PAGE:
September 5, 2012 | 6
It’s been a long, strange trip out of the solar system for NASA’s Voyager 1 spacecraft, and it may be a bit longer still.
Voyager 1, which launched 35 years ago today, has ventured farther from Earth than any other spacecraft in history. Voyager 1 is now 18.2 billion kilometers from Earth—so distant that it takes radio commands traveling at the speed of light nearly 17 hours to reach the spacecraft. (The twin Voyager 2 probe launched first but took a more leisurely route through the solar system. It is now 14.8 billion kilometers from Earth.)
That’s quite an odometer reading, and all indications were that Voyager 1 was well on its way to an astonishing feat—exiting the solar system and venturing into interstellar space. But a new study suggests that the spacecraft is farther from taking that unprecedented step than had been assumed.
Nearly eight years ago, the spacecraft crossed into the heliosheath, the outer region of the solar system where the solar wind (plasma from the sun) begins to slow due to pushback from interstellar plasma. And in 2010, the velocity of the solar wind at Voyager 1’s back unexpectedly dropped all the way to zero. Researchers expected that as Voyager 1 drew near to the boundary between the heliosheath and interstellar space, known as the heliopause, it would encounter solar plasma that been deflected by interstellar plasma flows and begun to turn northward (in relation to the sun’s axis of rotation).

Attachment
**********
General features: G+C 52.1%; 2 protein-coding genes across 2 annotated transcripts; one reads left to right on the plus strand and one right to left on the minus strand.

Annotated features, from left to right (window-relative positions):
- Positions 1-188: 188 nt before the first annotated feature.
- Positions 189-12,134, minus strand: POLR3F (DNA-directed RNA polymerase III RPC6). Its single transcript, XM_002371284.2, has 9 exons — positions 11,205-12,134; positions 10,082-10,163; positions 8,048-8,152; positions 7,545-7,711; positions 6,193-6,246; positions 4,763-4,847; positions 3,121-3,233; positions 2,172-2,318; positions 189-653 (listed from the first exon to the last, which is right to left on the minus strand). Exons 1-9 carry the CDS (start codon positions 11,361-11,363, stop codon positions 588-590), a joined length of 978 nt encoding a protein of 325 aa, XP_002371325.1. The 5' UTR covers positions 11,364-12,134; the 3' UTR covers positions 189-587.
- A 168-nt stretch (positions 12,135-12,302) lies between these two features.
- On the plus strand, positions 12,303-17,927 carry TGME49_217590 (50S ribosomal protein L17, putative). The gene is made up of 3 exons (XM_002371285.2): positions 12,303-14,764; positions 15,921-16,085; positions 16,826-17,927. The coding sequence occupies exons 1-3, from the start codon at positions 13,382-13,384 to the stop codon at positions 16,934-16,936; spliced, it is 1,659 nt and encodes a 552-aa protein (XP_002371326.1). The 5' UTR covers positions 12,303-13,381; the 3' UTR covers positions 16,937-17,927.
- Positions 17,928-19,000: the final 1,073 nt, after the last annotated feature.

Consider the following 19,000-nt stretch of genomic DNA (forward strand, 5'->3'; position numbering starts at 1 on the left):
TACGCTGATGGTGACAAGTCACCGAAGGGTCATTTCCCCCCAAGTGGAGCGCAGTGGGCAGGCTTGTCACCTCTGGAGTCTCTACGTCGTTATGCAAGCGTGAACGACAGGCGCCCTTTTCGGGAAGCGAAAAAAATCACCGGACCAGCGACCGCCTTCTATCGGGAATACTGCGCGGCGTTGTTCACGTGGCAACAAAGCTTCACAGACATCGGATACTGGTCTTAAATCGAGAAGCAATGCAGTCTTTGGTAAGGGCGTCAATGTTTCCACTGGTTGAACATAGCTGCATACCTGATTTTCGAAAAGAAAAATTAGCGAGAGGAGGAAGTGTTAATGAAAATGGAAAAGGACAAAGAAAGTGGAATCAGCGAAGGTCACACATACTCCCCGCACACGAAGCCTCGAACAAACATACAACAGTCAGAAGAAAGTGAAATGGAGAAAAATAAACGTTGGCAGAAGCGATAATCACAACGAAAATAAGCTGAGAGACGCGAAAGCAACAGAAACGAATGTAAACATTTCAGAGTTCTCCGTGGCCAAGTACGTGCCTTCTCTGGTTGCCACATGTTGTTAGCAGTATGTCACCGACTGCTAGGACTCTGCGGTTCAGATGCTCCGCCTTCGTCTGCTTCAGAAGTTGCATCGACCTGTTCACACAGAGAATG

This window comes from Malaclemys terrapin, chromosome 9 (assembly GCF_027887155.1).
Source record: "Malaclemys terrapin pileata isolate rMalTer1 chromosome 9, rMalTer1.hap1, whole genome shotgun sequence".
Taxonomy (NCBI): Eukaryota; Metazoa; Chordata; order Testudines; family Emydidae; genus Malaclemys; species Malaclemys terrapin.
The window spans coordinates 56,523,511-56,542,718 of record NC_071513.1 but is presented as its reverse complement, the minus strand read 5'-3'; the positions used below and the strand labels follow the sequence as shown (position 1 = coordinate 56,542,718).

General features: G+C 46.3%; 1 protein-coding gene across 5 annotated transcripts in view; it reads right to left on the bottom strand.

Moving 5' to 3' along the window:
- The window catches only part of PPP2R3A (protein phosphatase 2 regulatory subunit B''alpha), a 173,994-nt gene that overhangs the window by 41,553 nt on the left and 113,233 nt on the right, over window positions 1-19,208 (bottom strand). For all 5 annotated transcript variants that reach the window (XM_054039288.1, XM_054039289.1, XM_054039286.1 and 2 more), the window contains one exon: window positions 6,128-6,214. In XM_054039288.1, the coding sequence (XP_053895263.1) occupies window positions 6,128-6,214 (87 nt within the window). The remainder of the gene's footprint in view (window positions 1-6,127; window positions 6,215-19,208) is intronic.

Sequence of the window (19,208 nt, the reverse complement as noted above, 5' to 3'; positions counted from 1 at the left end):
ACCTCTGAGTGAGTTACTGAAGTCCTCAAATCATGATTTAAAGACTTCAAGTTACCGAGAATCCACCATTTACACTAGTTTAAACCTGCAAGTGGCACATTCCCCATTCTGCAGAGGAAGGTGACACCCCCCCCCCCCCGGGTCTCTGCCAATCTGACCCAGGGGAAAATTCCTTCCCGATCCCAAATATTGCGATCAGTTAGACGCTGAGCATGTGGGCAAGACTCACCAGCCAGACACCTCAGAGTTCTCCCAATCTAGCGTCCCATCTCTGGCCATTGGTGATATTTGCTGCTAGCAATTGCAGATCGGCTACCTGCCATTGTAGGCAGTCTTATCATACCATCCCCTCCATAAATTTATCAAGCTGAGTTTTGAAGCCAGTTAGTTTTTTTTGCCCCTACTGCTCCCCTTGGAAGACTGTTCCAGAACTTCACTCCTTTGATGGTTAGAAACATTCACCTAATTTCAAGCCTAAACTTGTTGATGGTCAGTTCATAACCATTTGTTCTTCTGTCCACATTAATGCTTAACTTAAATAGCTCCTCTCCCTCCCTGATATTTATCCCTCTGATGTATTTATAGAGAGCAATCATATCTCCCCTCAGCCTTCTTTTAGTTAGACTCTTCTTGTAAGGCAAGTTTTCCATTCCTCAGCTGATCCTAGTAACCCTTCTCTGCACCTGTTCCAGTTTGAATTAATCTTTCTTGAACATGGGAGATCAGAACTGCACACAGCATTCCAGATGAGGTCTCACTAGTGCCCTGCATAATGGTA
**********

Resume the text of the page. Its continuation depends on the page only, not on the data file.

But in the September 6 issue of Nature, Robert Decker of the Johns Hopkins University Applied Physics Laboratory and his colleagues report that Voyager 1 has measured the speed of poleward-flowing plasma at five intervals since March 2011. And the velocity of northbound plasma at the spacecraft’s location is basically zero, within the uncertainties of the measurements. (Scientific American is part of Nature Publishing Group.)
No one knows the thickness of the heliosheath, so no one knows how soon Voyager 1 might reach its outer edge. By one previous estimate, the heliopause could be just ahead of humankind’s most well-traveled emissary, or it could lie as many as four billion kilometers beyond—about seven years’ travel time. The new findings seem to favor the latter possibility. Decker and his colleagues conclude from the plasma measurements “that Voyager 1 is not at present close to the heliopause, at least in the form that it has been envisioned up to now.”
UPDATE (9/6/2012): In an email, Decker notes that the Nature paper was based on data collected before February 2012 and that newer observations further complicate the question of when Voyager 1 will leave the heliosphere and enter interstellar space. “I should point out that data received from Voyager 1 within the past two months show very interesting variations in the numbers of charged particles that enter our heliosphere from the interstellar medium and in the number that leave our heliosphere and enter the interstellar medium,” Decker notes. “Whether these very new data are another feature of the broad transition region that Voyager 1 has been in for the past two years, or a new region or boundary of the heliosphere, remains to be seen.”
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